Five good reads to en­joy

The books in­clude a col­lec­tion of short sto­ries, three nov­els and a great work of non­fic­tion

Mail & Guardian - - Friday - Zuk­iswa Wan­ner

Th­ese five no­table books will help you to es­cape from un­wanted com­pan­ions and will add to that feel­ing of be­ing on hol­i­day.

by Ni­cole Den­nis-benn (One World)

In this stun­ning de­but, Ja­maican writer Ni­cole Den­nis-benn takes us to Mon­tego Bay where we meet a poor but am­bi­tious fam­ily.

Pimped by her mother at a young age, Mar­got has learnt to use what she has to en­sure that her younger sis­ter Thandi doesn’t fol­low her path and be­comes the doc­tor Mar­got may have wanted to be­come. Mar­got has re­alised that she can do this by ma­nip­u­lat­ing men, although there is only one per­son for her, the re­sented Ver­dene, be­lieved to be a devil be­cause she is a les­bian. Thandi, pri­vate-schooled and pro­tected from her older sis­ter’s se­crets, soon re­veals her own sad se­cret to the poor vil­lage boy she is in love with.

With the un­rav­el­ling of that one se­cret, more se­crets are re­vealed. Mar­got, Thandi, Ver­dene and the peo­ple in their small com­mu­nity will never be the same again.

by Mo­hale Mashigo (Pic­a­dor)

Not since Lau­ren Beukes’s Zoo City have I en­joyed fan­tas­ti­cal fic­tion rooted in the African con­ti­nent as much as I did th­ese 12 short sto­ries.

In the col­lec­tion, ad­dic­tion is hu­man­ised. We en­counter a young man try­ing to save his best friend who has lost his hu­man­ity to nyaope. In The High-heeled Killer, a man who mocks a woman loses his life. A third story is about two sis­ters re­luc­tantly pro­tect­ing men from aveng­ing spir­its that de­stroy those who have com­mit­ted gen­der-based vi­o­lence. An­other is about a young woman dis­cov­er­ing that she is not who she thought she was when she at­tempts to get in­ti­mate with a man she is in­ter­ested in. Cli­mate change fea­tures in a story about the sun dis­ap­pear­ing.

The sto­ries are in some ways sci­en­tific and in oth­ers mag­i­cal; just do not, what­ever you do, call them Afro­fu­tur­ism. Mo­hale Mashigo de­nounces this la­bel for her work in a bril­liant in­tro­duc­tion to the col­lec­tion that should make for a fan­tas­tic dis­cus­sion be­tween her and fan­tasy and science fic­tion writer Nnedi Oko­rafor.

by Nthikeng Mohlele (Pic­a­dor)

This novel is pos­si­bly the bravest book of the year. Nthikeng Mohlele, a de­clared fan of JM Coet­zee, gives the reader his take on Coet­zee’s Michael K in The Life and Times of Michael K.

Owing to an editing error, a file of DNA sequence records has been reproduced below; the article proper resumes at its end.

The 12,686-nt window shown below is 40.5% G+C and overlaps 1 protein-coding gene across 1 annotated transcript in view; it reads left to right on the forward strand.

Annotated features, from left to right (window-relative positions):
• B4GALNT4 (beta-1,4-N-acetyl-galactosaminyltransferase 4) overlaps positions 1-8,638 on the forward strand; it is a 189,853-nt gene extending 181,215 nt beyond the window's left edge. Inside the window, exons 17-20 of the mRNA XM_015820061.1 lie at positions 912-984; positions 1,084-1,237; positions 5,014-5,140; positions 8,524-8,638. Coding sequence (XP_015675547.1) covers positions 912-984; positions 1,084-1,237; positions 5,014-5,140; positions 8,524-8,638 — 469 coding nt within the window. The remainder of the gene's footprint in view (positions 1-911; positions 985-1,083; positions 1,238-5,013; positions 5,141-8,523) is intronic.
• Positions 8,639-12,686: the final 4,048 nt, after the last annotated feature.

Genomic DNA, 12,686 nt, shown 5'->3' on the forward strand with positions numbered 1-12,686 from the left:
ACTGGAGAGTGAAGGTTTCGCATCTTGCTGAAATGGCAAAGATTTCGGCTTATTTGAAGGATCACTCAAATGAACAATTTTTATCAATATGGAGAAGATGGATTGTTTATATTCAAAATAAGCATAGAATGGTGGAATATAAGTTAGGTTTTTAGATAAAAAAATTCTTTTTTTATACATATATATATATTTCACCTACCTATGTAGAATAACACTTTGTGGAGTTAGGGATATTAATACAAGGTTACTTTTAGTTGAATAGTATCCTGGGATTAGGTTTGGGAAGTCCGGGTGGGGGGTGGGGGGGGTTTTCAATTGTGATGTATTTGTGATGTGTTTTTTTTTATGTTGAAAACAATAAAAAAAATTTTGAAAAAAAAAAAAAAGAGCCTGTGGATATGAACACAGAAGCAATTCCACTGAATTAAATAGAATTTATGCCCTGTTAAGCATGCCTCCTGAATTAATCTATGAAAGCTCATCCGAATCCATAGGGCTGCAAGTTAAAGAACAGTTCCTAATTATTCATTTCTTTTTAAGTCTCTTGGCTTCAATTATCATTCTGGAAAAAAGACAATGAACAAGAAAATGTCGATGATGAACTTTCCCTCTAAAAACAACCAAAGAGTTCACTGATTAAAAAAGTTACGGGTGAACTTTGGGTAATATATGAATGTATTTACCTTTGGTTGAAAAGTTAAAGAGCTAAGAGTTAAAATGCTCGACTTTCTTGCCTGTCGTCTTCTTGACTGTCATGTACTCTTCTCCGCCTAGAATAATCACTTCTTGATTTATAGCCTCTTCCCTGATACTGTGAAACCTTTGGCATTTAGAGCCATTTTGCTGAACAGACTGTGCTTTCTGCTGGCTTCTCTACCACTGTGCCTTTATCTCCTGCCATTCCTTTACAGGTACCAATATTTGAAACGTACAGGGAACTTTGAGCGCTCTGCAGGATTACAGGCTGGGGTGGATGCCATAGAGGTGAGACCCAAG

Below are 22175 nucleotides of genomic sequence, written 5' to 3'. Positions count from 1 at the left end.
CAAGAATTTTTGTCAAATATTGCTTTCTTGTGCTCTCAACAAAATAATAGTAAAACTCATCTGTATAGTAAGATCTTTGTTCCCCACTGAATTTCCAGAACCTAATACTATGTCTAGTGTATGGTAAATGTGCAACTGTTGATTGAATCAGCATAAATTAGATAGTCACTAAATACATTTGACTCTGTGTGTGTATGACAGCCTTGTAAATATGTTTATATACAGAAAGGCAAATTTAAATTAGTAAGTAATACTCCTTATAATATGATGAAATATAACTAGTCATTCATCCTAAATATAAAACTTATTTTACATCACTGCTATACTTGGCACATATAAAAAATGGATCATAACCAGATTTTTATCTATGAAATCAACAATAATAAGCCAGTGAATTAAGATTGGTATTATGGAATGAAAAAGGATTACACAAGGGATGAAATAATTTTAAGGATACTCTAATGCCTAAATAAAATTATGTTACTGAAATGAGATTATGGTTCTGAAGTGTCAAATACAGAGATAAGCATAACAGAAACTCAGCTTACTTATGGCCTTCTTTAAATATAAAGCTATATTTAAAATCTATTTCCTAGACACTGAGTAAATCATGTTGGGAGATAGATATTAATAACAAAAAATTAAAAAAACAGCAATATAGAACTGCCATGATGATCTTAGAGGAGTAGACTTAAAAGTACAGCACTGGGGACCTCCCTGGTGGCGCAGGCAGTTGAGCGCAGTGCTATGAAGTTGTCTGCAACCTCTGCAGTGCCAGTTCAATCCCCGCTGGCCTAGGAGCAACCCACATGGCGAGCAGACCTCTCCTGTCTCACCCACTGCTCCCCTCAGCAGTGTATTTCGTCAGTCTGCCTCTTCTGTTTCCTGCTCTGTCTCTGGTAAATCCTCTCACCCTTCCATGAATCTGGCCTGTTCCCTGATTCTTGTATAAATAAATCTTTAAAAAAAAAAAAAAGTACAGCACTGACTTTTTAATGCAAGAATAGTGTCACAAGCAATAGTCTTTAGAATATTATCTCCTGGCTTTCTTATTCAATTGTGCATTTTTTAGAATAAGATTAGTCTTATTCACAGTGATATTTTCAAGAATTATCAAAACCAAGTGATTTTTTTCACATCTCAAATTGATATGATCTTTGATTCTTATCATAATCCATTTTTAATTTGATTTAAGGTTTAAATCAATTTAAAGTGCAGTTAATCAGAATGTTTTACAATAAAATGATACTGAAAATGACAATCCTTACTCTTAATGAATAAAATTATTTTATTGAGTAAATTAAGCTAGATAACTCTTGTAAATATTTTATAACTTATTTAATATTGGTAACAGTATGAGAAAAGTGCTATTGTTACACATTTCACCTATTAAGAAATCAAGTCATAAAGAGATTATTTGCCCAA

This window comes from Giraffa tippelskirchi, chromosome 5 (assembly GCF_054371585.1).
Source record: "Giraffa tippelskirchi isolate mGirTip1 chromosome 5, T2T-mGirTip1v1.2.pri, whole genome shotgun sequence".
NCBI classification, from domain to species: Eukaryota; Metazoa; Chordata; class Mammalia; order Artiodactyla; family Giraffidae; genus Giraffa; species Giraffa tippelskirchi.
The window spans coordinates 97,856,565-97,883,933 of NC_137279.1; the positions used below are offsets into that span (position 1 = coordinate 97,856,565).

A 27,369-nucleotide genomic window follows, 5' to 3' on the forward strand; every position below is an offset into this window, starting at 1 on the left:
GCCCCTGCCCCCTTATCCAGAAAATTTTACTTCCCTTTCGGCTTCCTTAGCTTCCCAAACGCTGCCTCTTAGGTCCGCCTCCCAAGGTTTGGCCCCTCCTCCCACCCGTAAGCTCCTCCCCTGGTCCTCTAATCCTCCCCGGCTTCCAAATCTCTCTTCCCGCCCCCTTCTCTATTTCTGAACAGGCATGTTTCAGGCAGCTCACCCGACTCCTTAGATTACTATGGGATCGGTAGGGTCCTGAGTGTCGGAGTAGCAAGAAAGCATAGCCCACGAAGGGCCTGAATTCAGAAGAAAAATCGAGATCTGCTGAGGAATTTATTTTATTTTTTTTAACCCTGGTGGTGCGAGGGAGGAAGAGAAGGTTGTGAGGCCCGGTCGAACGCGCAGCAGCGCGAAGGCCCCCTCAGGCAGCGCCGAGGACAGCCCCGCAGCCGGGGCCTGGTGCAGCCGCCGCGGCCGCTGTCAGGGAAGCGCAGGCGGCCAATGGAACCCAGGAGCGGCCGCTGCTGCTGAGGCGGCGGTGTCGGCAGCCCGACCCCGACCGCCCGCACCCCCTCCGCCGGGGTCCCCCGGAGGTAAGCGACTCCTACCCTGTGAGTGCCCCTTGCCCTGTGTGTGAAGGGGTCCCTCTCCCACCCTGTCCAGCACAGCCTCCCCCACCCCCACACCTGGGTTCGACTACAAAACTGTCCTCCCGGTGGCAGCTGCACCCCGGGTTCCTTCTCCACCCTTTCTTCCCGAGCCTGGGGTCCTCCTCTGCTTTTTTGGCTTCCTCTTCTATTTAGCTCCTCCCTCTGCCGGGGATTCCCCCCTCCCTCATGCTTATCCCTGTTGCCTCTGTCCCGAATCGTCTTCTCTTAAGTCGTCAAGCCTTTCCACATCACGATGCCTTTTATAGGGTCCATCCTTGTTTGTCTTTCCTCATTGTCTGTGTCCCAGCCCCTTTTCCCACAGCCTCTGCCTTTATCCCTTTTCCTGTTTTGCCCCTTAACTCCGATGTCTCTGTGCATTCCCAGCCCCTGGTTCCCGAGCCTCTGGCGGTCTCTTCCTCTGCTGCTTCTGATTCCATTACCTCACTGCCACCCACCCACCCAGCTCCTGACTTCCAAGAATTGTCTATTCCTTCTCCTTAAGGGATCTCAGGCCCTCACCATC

The re­sult is a work of in­tense beauty that I am sure would flat­ter Coet­zee. Where other writ­ers fo­cus on plot and give merely func­tional prose, Mohlele is in­com­pa­ra­ble in the art of words. As one reads Michael K, it is as though the writer has lov­ingly carved each word and placed it right where it should be and the re­sult is some of the most beau­ti­fully crafted sen­tences to be found in South African lit­er­a­ture.

Mohlele’s Michael K is nar­rated by Michael’s neigh­bour, Miles, an as­pir­ing poet. Miles shouldn’t be an as­pir­ing poet though.

Hav­ing re­vis­ited this book at least three times since it came out, I am al­ways richer in lan­guage af­ter read­ing it.

by Chike Frankie Edozien (Ja­cana)

In my favourite non­fic­tion work of the year, Frankie Edozien doc­u­ments ho­mo­sex­u­al­ity among Africans in Nige­ria and in the di­as­pora, start­ing with his own jour­ney.

Edozien bursts the of­ten re­peated myth about ho­mo­sex­u­al­ity be­ing a Western con­cept as he trav­els to ru­ral towns in Ghana where the men we meet have never been out­side their town.

An openly gay man, Edozien has sym­pa­thy for the sub­jects he doc­u­ments in his book and shows an un­der­stand­ing for those who may be down-low and mar­ried yet, to use his own eu­phemism, “do cof­fee” away from home. His ex­pla­na­tion is that African so­ci­eties have be­come too judg­men­tal of peo­ple’s sex­u­al­ity. As an ex­am­ple, a gay cou­ple in Abuja who had plans to in­vest in the hos­pi­tal­ity in­dus­try are run out of town be­cause a neigh­bour lets it be known that they prac­tise “ho­mo­sex­u­al­ism”. They are now run­ning a ho­tel in Southeast Asia, a loss to Nige­ria be­cause of ho­mo­pho­bia.

by Tsitsi Dan­garem­bga (Gray­wolf)

The book brings us full cir­cle back to many of the char­ac­ters we met in Tsitsi Dan­garem­bga’s Ner­vous Con­di­tions.

Tam­budzai, though much older, re­turns with an air of quiet dis­dain for any­one she con­sid­ers be­neath her. She sees but does not speak out against in­jus­tices and some­times is part of the in­jus­tice. Main­ini Lu­cia is as feisty as ever and now, as an ex-com­bat­ant, is us­ing the skills she learnt in China to start her own out­fit with a fel­low com­rade. Nyasha, now mar­ried, is still bat­tling pa­tri­archy that some­times leaves her de­feated; for ex­am­ple, when she has to deal with her do­mes­tic work­ers, the mar­ried cou­ple Mai Taka and her hus­band Si­lence, who is any­thing but. Nyasha’s re­la­tion­ship with Tam­budzai shows the lat­ter ex­hibit­ing the same lack of sym­pa­thy that she did when they were still young.

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